Climate Change Doc ‘Chasing Coral’ Washes Up With Netflix

Sundance 2017: Jeff Orlowski’s movie is follow-up to his 2012 feature “Chasing Ice”

Last Updated: January 21, 2017 @ 2:44 PM

Netflix has acquired worldwide rights to Jeff Orlowski’s climate-change documentary “Chasing Coral,” which premiered this month at the Sundance Film Festival, the company announced Saturday.

Terms of the deal were not disclosed.

The film, an Exposure Labs production produced by Orlowski and Larissa Rhodes, is a follow-up to his 2012 documentary “Chasing Ice.”

“Chasing Coral” follows advertising man, a self-proclaimed coral nerd, top-notch camera designers, and renowned marine biologists as they invent the first time-lapse camera to record coral bleaching events as they happen.

The team battles technical malfunctions and the force of nature in pursuit of their goal: documenting the indisputable and tragic transformation of fragile coral before its devastation by pollution and climate change.

“Chasing Coral” was produced in association with Argent Pictures and The Kendeda Fund and in partnership with The Ocean Agency and View Into the Blue. It was executive produced by David J. Cornfield, Linda A. Cornfield, Ryan W. Ahrens, and Jill K. Ahrens.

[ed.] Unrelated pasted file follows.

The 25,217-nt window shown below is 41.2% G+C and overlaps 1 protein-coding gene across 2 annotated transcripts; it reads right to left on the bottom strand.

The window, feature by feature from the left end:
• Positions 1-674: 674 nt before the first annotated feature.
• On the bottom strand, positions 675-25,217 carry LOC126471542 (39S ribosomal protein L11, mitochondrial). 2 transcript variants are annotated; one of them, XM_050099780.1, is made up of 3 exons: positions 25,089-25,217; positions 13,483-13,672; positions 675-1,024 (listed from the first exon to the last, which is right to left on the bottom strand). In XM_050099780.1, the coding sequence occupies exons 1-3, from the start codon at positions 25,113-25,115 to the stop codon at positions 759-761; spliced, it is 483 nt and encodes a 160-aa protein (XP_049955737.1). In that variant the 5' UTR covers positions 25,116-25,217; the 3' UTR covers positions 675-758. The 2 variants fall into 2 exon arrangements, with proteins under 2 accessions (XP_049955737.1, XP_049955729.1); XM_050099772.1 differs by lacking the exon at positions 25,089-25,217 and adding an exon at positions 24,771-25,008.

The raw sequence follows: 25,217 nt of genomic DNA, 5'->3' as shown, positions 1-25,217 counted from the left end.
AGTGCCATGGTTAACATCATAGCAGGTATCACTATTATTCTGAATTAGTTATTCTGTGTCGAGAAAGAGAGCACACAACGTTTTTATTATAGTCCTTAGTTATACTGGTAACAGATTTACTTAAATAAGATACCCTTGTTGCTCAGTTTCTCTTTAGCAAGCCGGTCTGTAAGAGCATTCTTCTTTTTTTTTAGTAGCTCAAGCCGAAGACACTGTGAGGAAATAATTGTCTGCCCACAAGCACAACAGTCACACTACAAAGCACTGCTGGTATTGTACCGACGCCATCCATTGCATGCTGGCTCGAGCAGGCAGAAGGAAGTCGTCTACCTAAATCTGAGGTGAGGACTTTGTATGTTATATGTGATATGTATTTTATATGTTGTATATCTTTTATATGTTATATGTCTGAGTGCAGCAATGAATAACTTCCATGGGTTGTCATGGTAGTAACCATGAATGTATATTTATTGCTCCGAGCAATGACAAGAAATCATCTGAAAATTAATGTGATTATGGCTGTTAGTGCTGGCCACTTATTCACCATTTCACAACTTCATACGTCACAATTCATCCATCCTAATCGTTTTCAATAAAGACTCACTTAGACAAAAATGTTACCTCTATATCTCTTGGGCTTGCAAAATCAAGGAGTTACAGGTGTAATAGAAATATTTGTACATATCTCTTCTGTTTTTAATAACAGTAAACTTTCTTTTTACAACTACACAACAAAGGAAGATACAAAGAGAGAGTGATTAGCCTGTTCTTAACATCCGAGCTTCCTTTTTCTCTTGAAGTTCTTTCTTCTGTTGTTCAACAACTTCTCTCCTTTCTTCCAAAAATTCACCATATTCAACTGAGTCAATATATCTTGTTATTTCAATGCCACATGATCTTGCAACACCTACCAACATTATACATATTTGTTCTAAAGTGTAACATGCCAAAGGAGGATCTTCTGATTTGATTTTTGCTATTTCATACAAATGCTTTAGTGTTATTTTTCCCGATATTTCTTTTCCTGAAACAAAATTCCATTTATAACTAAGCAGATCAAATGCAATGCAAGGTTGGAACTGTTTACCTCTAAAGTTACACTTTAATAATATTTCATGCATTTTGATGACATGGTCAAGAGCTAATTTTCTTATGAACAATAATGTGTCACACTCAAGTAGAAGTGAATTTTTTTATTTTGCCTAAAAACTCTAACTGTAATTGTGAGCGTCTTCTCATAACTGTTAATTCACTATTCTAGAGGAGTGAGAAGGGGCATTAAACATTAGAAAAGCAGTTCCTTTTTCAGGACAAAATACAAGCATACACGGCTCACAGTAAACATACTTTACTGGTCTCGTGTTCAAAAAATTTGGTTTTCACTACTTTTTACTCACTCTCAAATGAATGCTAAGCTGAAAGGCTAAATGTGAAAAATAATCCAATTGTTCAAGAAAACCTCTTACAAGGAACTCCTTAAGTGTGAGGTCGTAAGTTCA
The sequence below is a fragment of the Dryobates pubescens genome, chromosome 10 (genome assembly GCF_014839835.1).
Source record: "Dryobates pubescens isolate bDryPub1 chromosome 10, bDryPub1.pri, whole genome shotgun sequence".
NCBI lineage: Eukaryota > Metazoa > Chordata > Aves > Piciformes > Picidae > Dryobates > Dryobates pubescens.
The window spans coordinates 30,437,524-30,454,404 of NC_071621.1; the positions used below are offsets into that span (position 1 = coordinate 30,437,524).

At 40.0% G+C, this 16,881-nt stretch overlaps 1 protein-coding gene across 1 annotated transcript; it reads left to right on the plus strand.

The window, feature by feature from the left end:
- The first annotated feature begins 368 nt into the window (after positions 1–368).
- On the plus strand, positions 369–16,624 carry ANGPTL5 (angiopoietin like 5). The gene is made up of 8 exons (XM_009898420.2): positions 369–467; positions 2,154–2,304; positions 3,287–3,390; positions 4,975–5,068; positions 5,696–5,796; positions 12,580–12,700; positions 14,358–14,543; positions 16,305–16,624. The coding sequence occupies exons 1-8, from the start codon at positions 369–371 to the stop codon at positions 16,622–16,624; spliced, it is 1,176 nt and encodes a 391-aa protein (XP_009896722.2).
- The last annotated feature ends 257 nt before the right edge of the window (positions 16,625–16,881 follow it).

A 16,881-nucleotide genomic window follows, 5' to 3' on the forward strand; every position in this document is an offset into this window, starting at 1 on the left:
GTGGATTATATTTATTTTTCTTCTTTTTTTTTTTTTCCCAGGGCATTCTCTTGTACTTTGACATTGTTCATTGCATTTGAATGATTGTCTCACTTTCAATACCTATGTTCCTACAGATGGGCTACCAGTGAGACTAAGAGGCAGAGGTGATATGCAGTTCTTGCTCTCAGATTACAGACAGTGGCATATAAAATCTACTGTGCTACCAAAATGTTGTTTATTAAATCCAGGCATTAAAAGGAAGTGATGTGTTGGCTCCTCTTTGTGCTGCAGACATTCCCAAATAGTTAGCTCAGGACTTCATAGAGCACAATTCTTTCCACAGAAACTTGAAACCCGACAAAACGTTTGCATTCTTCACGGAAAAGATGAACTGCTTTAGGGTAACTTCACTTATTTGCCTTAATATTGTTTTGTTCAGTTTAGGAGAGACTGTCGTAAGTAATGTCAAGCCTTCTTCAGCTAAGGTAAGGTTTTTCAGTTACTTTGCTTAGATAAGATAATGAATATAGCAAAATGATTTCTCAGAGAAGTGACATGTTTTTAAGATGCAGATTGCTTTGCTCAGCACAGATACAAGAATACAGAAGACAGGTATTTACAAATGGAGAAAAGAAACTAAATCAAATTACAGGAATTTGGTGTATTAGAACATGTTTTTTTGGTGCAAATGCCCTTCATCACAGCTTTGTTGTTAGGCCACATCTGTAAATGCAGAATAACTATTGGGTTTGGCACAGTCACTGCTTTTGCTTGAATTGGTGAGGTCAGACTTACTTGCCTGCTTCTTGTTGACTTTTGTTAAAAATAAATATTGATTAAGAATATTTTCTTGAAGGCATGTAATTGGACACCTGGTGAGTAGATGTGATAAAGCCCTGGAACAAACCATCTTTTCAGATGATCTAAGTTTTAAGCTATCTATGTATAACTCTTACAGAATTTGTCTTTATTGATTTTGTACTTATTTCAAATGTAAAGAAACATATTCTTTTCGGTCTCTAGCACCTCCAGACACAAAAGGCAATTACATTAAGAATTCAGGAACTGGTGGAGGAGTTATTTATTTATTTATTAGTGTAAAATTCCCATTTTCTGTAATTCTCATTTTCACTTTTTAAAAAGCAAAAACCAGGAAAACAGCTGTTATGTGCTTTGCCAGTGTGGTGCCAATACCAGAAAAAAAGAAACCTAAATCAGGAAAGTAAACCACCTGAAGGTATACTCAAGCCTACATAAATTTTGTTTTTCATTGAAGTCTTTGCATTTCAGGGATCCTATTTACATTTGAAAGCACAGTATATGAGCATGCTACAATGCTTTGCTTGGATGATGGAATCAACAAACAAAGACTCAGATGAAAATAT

“‘Chasing Coral’ is a stunning cinematic achievement,” Lisa Nishimura, Netflix’s VP of Original Documentaries, said in a statement. “Jeff has captured a beautiful view under the ocean seldom seen, giving viewers a first-hand tour through a dynamic and urgent issue. We are proud to have the film join our growing roster of films and series that aim to speak to a wide global audience and engage people simultaneously across borders.”

Orlowski said, “This project has been a labor of love for so many years. We wanted to make sure that our film found the right home, especially given the global scale of this story. In partnering with Netflix, we’re excited about working together to make a huge impact around the world.”

“It took a village to make this film,” Rhodes said. “We shot over three years, spent 650-plus hours underwater including footage from over 30 countries with the support of hundreds of people around the world. We’re thrilled that with Netflix, we’ll be able to bring this story about corals to the surface.”

The deal with Netflix was negotiated by Submarine on behalf of the filmmakers.

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